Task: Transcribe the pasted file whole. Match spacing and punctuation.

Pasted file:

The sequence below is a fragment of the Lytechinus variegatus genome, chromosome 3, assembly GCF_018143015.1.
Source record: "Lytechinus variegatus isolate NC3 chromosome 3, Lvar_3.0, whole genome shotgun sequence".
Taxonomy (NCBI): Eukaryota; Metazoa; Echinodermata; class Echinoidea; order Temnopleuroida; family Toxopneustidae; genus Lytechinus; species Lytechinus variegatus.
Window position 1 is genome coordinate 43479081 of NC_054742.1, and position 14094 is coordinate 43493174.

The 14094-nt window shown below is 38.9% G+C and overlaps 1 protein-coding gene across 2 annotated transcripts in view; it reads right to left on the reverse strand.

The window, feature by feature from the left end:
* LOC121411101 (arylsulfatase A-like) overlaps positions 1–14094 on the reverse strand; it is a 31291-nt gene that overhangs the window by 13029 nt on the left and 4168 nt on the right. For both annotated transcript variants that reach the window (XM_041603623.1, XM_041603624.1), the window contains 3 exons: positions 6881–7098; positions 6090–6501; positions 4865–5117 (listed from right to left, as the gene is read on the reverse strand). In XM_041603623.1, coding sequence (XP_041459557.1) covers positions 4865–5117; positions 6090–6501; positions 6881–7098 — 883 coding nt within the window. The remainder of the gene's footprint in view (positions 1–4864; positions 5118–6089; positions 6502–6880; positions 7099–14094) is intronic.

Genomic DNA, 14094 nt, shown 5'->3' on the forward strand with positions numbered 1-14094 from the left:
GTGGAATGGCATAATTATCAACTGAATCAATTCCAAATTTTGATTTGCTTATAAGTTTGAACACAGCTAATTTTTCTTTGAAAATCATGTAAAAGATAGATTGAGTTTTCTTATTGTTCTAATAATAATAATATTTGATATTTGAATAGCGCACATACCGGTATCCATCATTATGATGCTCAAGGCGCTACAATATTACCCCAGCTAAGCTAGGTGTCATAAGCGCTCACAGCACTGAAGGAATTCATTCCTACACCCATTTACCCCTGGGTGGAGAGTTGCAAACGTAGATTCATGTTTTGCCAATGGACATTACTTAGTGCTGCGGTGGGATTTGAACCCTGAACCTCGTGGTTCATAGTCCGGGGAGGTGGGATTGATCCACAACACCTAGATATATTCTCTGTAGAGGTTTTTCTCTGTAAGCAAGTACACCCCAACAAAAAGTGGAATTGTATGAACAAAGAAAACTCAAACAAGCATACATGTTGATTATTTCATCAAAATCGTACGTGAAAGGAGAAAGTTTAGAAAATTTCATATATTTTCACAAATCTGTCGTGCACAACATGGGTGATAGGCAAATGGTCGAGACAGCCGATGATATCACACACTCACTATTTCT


The sequence below is a fragment of the Lytechinus variegatus genome, chromosome 3, assembly GCF_018143015.1.
Source record: "Lytechinus variegatus isolate NC3 chromosome 3, Lvar_3.0, whole genome shotgun sequence".
Taxonomy (NCBI): Eukaryota; Metazoa; Echinodermata; class Echinoidea; order Temnopleuroida; family Toxopneustidae; genus Lytechinus; species Lytechinus variegatus.
Window position 1 is genome coordinate 43479081 of NC_054742.1, and position 14094 is coordinate 43493174.

The 14094-nt window shown below is 38.9% G+C and overlaps 1 protein-coding gene across 2 annotated transcripts in view; it reads right to left on the reverse strand.

The window, feature by feature from the left end:
* LOC121411101 (arylsulfatase A-like) overlaps positions 1–14094 on the reverse strand; it is a 31291-nt gene that overhangs the window by 13029 nt on the left and 4168 nt on the right. For both annotated transcript variants that reach the window (XM_041603623.1, XM_041603624.1), the window contains 3 exons: positions 6881–7098; positions 6090–6501; positions 4865–5117 (listed from right to left, as the gene is read on the reverse strand). In XM_041603623.1, coding sequence (XP_041459557.1) covers positions 4865–5117; positions 6090–6501; positions 6881–7098 — 883 coding nt within the window. The remainder of the gene's footprint in view (positions 1–4864; positions 5118–6089; positions 6502–6880; positions 7099–14094) is intronic.

Genomic DNA, 14094 nt, shown 5'->3' on the forward strand with positions numbered 1-14094 from the left:
GTGGAATGGCATAATTATCAACTGAATCAATTCCAAATTTTGATTTGCTTATAAGTTTGAACACAGCTAATTTTTCTTTGAAAATCATGTAAAAGATAGATTGAGTTTTCTTATTGTTCTAATAATAATAATATTTGATATTTGAATAGCGCACATACCGGTATCCATCATTATGATGCTCAAGGCGCTACAATATTACCCCAGCTAAGCTAGGTGTCATAAGCGCTCACAGCACTGAAGGAATTCATTCCTACACCCATTTACCCCTGGGTGGAGAGTTGCAAACGTAGATTCATGTTTTGCCAATGGACATTACTTAGTGCTGCGGTGGGATTTGAACCCTGAACCTCGTGGTTCATAGTCCGGGGAGGTGGGATTGATCCACAACACCTAGATATATTCTCTGTAGAGGTTTTTCTCTGTAAGCAAGTACACCCCAACAAAAAGTGGAATTGTATGAACAAAGAAAACTCAAACAAGCATACATGTTGATTATTTCATCAAAATCGTACGTGAAAGGAGAAAGTTTAGAAAATTTCATATATTTTCACAAATCTGTCGTGCACAACATGGGTGATAGGCAAATGGTCGAGACAGCCGATGATATCACACACTCACTATTTCT